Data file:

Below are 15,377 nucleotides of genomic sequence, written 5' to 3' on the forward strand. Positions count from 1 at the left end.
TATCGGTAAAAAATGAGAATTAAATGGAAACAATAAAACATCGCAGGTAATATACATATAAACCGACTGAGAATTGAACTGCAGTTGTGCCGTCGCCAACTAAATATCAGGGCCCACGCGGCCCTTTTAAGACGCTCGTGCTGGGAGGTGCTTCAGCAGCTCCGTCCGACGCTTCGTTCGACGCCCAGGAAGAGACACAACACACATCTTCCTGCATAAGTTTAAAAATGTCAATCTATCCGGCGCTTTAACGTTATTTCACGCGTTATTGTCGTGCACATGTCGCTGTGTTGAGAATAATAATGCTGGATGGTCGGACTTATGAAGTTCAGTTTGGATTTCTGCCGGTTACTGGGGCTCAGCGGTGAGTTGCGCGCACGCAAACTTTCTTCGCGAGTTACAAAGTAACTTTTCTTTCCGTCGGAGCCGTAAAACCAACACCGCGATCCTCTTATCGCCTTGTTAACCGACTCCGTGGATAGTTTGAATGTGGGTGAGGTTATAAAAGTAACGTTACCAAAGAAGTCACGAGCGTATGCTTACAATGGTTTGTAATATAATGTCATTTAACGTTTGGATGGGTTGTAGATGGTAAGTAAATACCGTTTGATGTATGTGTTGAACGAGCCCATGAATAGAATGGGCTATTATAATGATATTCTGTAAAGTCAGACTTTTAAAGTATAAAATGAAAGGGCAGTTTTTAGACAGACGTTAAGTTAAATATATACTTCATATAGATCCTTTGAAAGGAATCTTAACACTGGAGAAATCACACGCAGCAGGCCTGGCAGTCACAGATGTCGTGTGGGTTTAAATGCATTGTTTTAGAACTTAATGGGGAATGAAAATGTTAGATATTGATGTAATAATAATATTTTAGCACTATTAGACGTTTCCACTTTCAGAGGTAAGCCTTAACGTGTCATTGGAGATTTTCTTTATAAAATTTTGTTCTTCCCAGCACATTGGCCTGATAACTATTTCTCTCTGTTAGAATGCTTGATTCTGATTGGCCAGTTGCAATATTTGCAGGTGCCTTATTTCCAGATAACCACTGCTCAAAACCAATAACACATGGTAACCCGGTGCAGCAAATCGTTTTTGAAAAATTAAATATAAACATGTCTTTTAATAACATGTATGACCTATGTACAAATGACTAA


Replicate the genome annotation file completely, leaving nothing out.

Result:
Below are 15,377 nucleotides of genomic sequence, written 5' to 3' on the forward strand. Positions count from 1 at the left end.
TATCGGTAAAAAATGAGAATTAAATGGAAACAATAAAACATCGCAGGTAATATACATATAAACCGACTGAGAATTGAACTGCAGTTGTGCCGTCGCCAACTAAATATCAGGGCCCACGCGGCCCTTTTAAGACGCTCGTGCTGGGAGGTGCTTCAGCAGCTCCGTCCGACGCTTCGTTCGACGCCCAGGAAGAGACACAACACACATCTTCCTGCATAAGTTTAAAAATGTCAATCTATCCGGCGCTTTAACGTTATTTCACGCGTTATTGTCGTGCACATGTCGCTGTGTTGAGAATAATAATGCTGGATGGTCGGACTTATGAAGTTCAGTTTGGATTTCTGCCGGTTACTGGGGCTCAGCGGTGAGTTGCGCGCACGCAAACTTTCTTCGCGAGTTACAAAGTAACTTTTCTTTCCGTCGGAGCCGTAAAACCAACACCGCGATCCTCTTATCGCCTTGTTAACCGACTCCGTGGATAGTTTGAATGTGGGTGAGGTTATAAAAGTAACGTTACCAAAGAAGTCACGAGCGTATGCTTACAATGGTTTGTAATATAATGTCATTTAACGTTTGGATGGGTTGTAGATGGTAAGTAAATACCGTTTGATGTATGTGTTGAACGAGCCCATGAATAGAATGGGCTATTATAATGATATTCTGTAAAGTCAGACTTTTAAAGTATAAAATGAAAGGGCAGTTTTTAGACAGACGTTAAGTTAAATATATACTTCATATAGATCCTTTGAAAGGAATCTTAACACTGGAGAAATCACACGCAGCAGGCCTGGCAGTCACAGATGTCGTGTGGGTTTAAATGCATTGTTTTAGAACTTAATGGGGAATGAAAATGTTAGATATTGATGTAATAATAATATTTTAGCACTATTAGACGTTTCCACTTTCAGAGGTAAGCCTTAACGTGTCATTGGAGATTTTCTTTATAAAATTTTGTTCTTCCCAGCACATTGGCCTGATAACTATTTCTCTCTGTTAGAATGCTTGATTCTGATTGGCCAGTTGCAATATTTGCAGGTGCCTTATTTCCAGATAACCACTGCTCAAAACCAATAACACATGGTAACCCGGTGCAGCAAATCGTTTTTGAAAAATTAAATATAAACATGTCTTTTAATAACATGTATGACCTATGTACAAATGACTAA